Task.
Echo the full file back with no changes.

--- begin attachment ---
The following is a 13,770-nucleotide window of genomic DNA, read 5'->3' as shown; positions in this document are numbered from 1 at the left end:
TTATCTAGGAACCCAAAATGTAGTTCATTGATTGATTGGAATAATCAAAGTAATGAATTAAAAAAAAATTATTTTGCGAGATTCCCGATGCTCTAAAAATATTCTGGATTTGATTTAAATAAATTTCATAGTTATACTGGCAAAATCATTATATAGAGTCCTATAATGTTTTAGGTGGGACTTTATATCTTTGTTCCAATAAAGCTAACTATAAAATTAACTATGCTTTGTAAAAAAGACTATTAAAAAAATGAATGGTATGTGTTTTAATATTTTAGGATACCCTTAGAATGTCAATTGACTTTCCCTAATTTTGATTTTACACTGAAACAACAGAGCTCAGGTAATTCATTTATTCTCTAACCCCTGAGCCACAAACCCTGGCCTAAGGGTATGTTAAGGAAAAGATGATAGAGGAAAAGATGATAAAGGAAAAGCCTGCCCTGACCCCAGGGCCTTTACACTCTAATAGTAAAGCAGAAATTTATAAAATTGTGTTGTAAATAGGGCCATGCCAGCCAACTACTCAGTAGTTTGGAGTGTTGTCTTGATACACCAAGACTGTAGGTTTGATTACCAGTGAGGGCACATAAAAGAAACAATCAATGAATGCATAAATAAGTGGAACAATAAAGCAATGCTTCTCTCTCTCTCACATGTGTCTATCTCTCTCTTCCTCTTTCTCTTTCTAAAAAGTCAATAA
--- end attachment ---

The following is a 13,770-nucleotide window of genomic DNA, read 5'->3' as shown; positions in this document are numbered from 1 at the left end:
TTATCTAGGAACCCAAAATGTAGTTCATTGATTGATTGGAATAATCAAAGTAATGAATTAAAAAAAAATTATTTTGCGAGATTCCCGATGCTCTAAAAATATTCTGGATTTGATTTAAATAAATTTCATAGTTATACTGGCAAAATCATTATATAGAGTCCTATAATGTTTTAGGTGGGACTTTATATCTTTGTTCCAATAAAGCTAACTATAAAATTAACTATGCTTTGTAAAAAAGACTATTAAAAAAATGAATGGTATGTGTTTTAATATTTTAGGATACCCTTAGAATGTCAATTGACTTTCCCTAATTTTGATTTTACACTGAAACAACAGAGCTCAGGTAATTCATTTATTCTCTAACCCCTGAGCCACAAACCCTGGCCTAAGGGTATGTTAAGGAAAAGATGATAGAGGAAAAGATGATAAAGGAAAAGCCTGCCCTGACCCCAGGGCCTTTACACTCTAATAGTAAAGCAGAAATTTATAAAATTGTGTTGTAAATAGGGCCATGCCAGCCAACTACTCAGTAGTTTGGAGTGTTGTCTTGATACACCAAGACTGTAGGTTTGATTACCAGTGAGGGCACATAAAAGAAACAATCAATGAATGCATAAATAAGTGGAACAATAAAGCAATGCTTCTCTCTCTCTCACATGTGTCTATCTCTCTCTTCCTCTTTCTCTTTCTAAAAAGTCAATAA